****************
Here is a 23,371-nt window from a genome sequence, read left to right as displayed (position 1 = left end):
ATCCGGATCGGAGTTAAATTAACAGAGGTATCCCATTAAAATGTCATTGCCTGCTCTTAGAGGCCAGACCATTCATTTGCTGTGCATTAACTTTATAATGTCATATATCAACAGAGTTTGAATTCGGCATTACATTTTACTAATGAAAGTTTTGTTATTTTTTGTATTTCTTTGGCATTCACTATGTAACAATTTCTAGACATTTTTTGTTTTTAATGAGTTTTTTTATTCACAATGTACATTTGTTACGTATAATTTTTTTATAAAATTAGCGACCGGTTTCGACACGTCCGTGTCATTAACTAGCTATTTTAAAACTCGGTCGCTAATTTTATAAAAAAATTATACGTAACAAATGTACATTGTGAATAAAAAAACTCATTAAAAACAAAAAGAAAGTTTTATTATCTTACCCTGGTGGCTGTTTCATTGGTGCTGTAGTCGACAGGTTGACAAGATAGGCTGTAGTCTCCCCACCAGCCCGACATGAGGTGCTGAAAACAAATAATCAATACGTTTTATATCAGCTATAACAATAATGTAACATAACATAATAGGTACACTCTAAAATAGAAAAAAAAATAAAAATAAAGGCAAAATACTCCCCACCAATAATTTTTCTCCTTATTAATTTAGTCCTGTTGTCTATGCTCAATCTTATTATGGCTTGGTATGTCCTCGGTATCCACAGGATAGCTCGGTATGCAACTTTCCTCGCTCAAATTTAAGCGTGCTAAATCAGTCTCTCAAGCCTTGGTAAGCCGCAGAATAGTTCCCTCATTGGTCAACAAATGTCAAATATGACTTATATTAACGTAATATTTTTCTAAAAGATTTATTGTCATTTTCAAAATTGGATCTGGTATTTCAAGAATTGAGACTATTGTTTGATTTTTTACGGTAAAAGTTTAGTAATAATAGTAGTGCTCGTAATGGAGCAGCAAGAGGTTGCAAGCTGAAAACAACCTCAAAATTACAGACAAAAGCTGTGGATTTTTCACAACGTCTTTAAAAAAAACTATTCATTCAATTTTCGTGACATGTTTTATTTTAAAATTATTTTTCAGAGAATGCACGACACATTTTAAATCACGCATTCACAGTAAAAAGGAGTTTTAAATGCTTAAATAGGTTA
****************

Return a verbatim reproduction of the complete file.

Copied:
Here is a 23,371-nt window from a genome sequence, read left to right as displayed (position 1 = left end):
ATCCGGATCGGAGTTAAATTAACAGAGGTATCCCATTAAAATGTCATTGCCTGCTCTTAGAGGCCAGACCATTCATTTGCTGTGCATTAACTTTATAATGTCATATATCAACAGAGTTTGAATTCGGCATTACATTTTACTAATGAAAGTTTTGTTATTTTTTGTATTTCTTTGGCATTCACTATGTAACAATTTCTAGACATTTTTTGTTTTTAATGAGTTTTTTTATTCACAATGTACATTTGTTACGTATAATTTTTTTATAAAATTAGCGACCGGTTTCGACACGTCCGTGTCATTAACTAGCTATTTTAAAACTCGGTCGCTAATTTTATAAAAAAATTATACGTAACAAATGTACATTGTGAATAAAAAAACTCATTAAAAACAAAAAGAAAGTTTTATTATCTTACCCTGGTGGCTGTTTCATTGGTGCTGTAGTCGACAGGTTGACAAGATAGGCTGTAGTCTCCCCACCAGCCCGACATGAGGTGCTGAAAACAAATAATCAATACGTTTTATATCAGCTATAACAATAATGTAACATAACATAATAGGTACACTCTAAAATAGAAAAAAAAATAAAAATAAAGGCAAAATACTCCCCACCAATAATTTTTCTCCTTATTAATTTAGTCCTGTTGTCTATGCTCAATCTTATTATGGCTTGGTATGTCCTCGGTATCCACAGGATAGCTCGGTATGCAACTTTCCTCGCTCAAATTTAAGCGTGCTAAATCAGTCTCTCAAGCCTTGGTAAGCCGCAGAATAGTTCCCTCATTGGTCAACAAATGTCAAATATGACTTATATTAACGTAATATTTTTCTAAAAGATTTATTGTCATTTTCAAAATTGGATCTGGTATTTCAAGAATTGAGACTATTGTTTGATTTTTTACGGTAAAAGTTTAGTAATAATAGTAGTGCTCGTAATGGAGCAGCAAGAGGTTGCAAGCTGAAAACAACCTCAAAATTACAGACAAAAGCTGTGGATTTTTCACAACGTCTTTAAAAAAAACTATTCATTCAATTTTCGTGACATGTTTTATTTTAAAATTATTTTTCAGAGAATGCACGACACATTTTAAATCACGCATTCACAGTAAAAAGGAGTTTTAAATGCTTAAATAGGTTA